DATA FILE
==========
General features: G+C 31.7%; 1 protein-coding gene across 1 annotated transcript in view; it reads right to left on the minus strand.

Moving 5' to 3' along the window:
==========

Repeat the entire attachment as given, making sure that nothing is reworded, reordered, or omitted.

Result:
General features: G+C 31.7%; 1 protein-coding gene across 1 annotated transcript in view; it reads right to left on the minus strand.

Moving 5' to 3' along the window: